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Manpreet Singh
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Gloria Steinem grew up in her humble Ohio youth into a renowned reporter, leading feminist and, at the end of 20th and the beginning of 21st century one of the most visible, enthusiastic leaders and vocal spokespeople of the women’s rights movement. Steinem, the second son and daughter of Leo and Ruth Steinem, was born on 25 March 1934 in Toledo, Ohio. Her dad worked as a salesman for travelling. His parents split in 1944 and in Toledo he left a young Steinem to look after his poorly mental mother. Steinem began her professional career, publishing freelance works for numerous newspapers as a writer in New York. The fact that men ruled the newsroom and women were mainly relocated to Secretarial and behind-the-scenes research tasks was toughened for women in the last 1950s and 1960s. Steinem’s early papers tended to be for “women’s pages,” lifestyle or service elements, which were then known as nylon stuff, in terms of female-centered subjects or fashion.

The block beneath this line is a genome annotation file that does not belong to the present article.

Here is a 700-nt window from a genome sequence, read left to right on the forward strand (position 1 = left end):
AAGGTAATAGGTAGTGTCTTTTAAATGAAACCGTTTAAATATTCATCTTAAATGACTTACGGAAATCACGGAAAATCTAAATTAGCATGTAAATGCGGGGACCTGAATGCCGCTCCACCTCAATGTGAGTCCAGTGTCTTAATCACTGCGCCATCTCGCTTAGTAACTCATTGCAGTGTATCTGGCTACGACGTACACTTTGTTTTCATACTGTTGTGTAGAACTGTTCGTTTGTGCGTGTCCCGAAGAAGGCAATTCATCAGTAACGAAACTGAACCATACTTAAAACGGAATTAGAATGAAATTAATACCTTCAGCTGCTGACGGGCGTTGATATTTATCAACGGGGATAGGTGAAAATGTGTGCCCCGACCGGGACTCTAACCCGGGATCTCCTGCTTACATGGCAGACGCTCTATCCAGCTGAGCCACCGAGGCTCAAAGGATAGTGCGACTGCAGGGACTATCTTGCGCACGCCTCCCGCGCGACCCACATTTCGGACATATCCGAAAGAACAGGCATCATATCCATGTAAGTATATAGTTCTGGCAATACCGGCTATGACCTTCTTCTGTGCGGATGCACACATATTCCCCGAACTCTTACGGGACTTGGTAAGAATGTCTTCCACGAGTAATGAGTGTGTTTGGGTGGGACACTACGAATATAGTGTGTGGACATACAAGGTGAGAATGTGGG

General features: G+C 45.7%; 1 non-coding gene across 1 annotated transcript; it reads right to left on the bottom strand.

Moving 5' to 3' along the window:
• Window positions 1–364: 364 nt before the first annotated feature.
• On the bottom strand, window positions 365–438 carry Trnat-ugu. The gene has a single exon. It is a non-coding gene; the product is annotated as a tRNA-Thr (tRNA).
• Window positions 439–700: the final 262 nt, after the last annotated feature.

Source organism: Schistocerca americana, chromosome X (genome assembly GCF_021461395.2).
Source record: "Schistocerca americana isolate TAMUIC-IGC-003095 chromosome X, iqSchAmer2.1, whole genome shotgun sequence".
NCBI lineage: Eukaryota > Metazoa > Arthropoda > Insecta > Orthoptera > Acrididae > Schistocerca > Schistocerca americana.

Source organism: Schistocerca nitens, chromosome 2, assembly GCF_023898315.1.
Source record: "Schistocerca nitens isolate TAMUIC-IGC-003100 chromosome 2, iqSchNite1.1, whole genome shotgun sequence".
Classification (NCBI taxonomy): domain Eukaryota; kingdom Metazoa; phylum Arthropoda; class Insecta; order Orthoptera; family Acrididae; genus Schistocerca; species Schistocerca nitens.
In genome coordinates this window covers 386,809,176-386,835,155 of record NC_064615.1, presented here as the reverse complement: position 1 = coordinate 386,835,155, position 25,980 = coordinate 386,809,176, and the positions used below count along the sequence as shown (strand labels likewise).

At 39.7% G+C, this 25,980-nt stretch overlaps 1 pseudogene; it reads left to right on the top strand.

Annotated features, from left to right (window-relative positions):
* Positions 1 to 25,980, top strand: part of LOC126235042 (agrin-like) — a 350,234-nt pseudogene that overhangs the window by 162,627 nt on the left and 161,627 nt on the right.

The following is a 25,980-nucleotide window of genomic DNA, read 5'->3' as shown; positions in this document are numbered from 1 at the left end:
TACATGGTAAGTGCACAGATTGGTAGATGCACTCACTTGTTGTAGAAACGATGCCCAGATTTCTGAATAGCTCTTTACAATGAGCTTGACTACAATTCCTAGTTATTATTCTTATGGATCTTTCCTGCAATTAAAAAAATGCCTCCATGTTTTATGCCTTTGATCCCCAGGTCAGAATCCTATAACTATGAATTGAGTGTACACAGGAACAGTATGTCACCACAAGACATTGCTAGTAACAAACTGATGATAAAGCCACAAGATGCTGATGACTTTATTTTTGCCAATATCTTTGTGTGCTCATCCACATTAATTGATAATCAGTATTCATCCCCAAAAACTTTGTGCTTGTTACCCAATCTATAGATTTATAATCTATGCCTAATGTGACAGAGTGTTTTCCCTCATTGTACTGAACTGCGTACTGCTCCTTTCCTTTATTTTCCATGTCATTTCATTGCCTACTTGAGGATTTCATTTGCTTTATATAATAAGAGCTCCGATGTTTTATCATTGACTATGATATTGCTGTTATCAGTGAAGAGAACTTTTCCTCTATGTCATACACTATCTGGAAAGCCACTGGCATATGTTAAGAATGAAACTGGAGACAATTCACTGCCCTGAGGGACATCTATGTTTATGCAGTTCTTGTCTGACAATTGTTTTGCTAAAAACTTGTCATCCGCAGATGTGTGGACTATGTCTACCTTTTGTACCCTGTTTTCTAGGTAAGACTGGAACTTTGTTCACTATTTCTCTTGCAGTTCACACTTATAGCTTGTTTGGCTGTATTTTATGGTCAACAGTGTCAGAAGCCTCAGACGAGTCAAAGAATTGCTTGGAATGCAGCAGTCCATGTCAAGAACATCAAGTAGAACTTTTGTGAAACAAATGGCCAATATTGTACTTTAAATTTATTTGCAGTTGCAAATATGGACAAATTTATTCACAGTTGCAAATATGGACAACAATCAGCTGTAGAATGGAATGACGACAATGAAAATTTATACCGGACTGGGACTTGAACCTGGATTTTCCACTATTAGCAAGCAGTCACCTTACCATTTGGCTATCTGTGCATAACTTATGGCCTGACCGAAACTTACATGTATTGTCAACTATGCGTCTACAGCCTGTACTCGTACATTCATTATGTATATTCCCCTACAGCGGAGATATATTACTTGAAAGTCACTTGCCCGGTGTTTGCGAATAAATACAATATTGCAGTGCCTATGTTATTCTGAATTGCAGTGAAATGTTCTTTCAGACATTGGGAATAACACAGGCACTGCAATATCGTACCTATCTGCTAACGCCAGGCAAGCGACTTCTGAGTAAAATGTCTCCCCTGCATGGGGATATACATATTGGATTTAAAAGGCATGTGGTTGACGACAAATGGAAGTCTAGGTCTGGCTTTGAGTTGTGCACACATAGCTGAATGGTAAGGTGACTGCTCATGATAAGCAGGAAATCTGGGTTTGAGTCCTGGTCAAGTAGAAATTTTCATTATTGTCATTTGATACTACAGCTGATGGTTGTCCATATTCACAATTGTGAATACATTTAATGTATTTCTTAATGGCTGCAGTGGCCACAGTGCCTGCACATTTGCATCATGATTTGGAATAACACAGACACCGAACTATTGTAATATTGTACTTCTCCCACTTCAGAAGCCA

Steinem’s life was devoted to the cause of the rights of women as she conducted demonstrations and traveled over the country as a requested speaker. In 1972, the National Women’s Political Caucus was created by Steinem, feminist Congresswoman Bella Abzug, Ms. Shirley Chisholm, and Ms. Betty Friedan. It continues to promote gender equality and ensure that more women are elected to public office on an equal footing. She was also a leader in the women’s movement in 1969 in Steinem’s essay “Following Black power, women’s liberation.” The ’70s amendment to Equal Rights was aimed at promoting legal gender equality and preventing discrimination on the basis of sex. The Senate adopted the momentous amendment but, after a Conservative backlash at the heart of Mrs. America, the minimum number of states failed to ratify it.

Steinem is a famous proponent of freedom of reproduction but the problem also goes hand in hand. At the age of 22, she was pregnant and in London in 1957 tried to get an abortion before it would be allowed for England. She was inspired to speak years later about her experience in an abortion. In 2020, where is Gloria Steinem? Naturally, she continues to work untiringly. When she was 86, Steinem called hopeaholic and didn’t give up her light. Steinem regularly makes statements and comments on current events, from the #MeToo movement to the President of Trump.